Dear Miss Floribunda,
What is a Christmas rose? I once heard a story about a little girl who, like the Little Drummer Boy, was too poor to give a gift to Baby Jesus. She didn’t have the Little Drummer Boy’s chutzpah or alleged talent, but instead stayed outside the stable and cried. An angel turned her tears into flowers that would be called “Christmas roses” from that time on. I assume they were not real roses, because I know they don’t bloom in winter. OK, out in Virginia recently, I saw in the window of an Asian-American dry cleaner/laundry some awesome red flowers that looked like roses, but they were on straight stalks like lilies. The people inside gave them a name that sounded to me like “dragon,” but perhaps it wasn’t an English word and I heard wrong.
Do you think these flowers could possibly be the “roses” from the story?
Marvelling on Madison Street
I am pretty sure that you saw a fabulous double amaryllis called Double Dragon. This plant is distantly related to lilies but completely unrelated to roses, despite the shape of the flowers on this relatively recent hybrid variety. Amaryllis are forced from bulbs indoors so that they will bloom for the winter holidays. They are native to South Africa and normally bloom in March in mild climates. Most produce a trumpet-like flower that comes in shades of pink, white, coral red, and green, as well as in picotee (light centers with darker petal edges) or striped variations of these colors. Beautiful new hybrids mimic other flowers and are not as easily recognized as the amaryllis you see in the supermarket or hardware store.
The actual “Christmas rose” (Helleborus nigris) of the old legend comes from Europe, where it grows outside in December during the fairly temperate winters in that part of the world. It will bloom in light snow. You can grow it here in a sheltered part of your garden. My friend Noel Ewell nurtures a lovely display of them under some apple trees on the south side of his house. He tells me that they are related to buttercups, and like them are in the ranunculus genus. They are rather low growing, with the blooms surrounded by fans of coarse but handsome leaves. The actual flowers of the classic original look very much like simple wild roses. Their petals are usually white, turning pink with time, but there are interesting purple and green varieties too. Their siblings, the Lenten rose (Helleborus orientalis), come in a wider range of form and color. (The most recent and varied cultivars of Helleborus orientalis are the Ballard group, Helleborus x hybridus.) They bloom in late winter and early spring and can sustain floral interest in the garden most of the winter right up till the spring bulbs take over. I don’t know of any legend about the Lenten rose, but certainly consider them wonderful gifts. It is not always easy to find them, but you can contact the Hellebore Appreciation Society for vendors.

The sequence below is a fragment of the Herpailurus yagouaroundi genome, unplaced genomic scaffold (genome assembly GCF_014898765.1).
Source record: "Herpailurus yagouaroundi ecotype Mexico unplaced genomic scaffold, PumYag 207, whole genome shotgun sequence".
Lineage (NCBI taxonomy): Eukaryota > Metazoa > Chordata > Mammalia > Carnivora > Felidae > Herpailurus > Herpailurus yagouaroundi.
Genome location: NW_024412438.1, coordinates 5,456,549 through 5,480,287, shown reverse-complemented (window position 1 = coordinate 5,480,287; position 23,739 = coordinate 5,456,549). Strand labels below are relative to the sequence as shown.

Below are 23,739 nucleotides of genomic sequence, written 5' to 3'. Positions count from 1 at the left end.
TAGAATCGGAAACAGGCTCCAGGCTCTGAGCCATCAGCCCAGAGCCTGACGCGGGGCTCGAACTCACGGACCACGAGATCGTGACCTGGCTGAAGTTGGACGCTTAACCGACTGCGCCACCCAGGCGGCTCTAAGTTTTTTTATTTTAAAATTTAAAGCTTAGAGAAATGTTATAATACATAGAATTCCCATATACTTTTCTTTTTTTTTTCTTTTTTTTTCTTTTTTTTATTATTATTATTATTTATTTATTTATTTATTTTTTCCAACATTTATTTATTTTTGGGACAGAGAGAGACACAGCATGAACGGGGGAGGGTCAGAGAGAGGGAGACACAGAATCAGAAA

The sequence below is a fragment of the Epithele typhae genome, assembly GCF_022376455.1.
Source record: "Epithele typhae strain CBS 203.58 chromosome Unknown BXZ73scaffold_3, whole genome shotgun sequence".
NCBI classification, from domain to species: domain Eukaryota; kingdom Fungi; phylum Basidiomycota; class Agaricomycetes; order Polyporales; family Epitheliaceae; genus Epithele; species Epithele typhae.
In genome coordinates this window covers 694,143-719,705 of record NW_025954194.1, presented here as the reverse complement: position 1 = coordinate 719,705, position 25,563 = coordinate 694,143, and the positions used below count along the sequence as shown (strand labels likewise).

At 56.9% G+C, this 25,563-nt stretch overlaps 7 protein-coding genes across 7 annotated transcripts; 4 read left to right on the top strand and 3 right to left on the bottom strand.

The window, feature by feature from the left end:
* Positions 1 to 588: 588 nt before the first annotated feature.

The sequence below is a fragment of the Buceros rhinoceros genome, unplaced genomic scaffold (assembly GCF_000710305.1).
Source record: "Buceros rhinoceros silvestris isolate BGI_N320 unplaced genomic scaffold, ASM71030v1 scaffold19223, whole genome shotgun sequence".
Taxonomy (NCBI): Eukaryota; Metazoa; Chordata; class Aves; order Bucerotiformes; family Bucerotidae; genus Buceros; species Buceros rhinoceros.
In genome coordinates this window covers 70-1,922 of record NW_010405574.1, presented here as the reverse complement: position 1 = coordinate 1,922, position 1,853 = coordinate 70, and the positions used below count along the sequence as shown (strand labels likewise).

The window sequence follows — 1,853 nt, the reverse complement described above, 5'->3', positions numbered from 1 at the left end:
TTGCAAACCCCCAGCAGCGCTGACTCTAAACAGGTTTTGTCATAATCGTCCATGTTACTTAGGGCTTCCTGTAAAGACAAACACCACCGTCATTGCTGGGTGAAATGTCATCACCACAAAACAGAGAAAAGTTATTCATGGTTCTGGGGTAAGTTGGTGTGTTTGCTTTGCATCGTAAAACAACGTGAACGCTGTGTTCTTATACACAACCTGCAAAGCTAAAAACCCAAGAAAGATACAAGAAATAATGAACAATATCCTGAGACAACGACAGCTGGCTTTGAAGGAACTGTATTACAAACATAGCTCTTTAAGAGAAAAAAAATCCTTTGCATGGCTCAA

All hellebore varieties are very easy to grow, and they tolerate semi-shade very well. In our climate they prefer it. They like somewhat alkaline soil but are not fussy. Their only real requirement is good drainage. Noel says he rarely fertilizes his, yet they thrive and spread nicely but not invasively. I asked him about bringing them indoors in pots for a bit. He said this was a possibility but had a caveat. Although the fibrous texture of the leaves is uninviting to children and animals, they are poisonous if ingested. In ancient times, hellebores were used to repel flies and evil spirits, as well as to make a number of herbal remedies. One big benefit to us now is that deer and squirrels leave these plants strictly alone.
If you’d like to find out about these and other pretty seasonal flowers, do come to the next meeting of the Hyattsville Horticultural Society on Saturday, Dec. 17, at the home of Jean and Millard Smith, 3600 Longfellow Street. After the 10 a.m. meeting, there will be a festive holiday party with refreshments.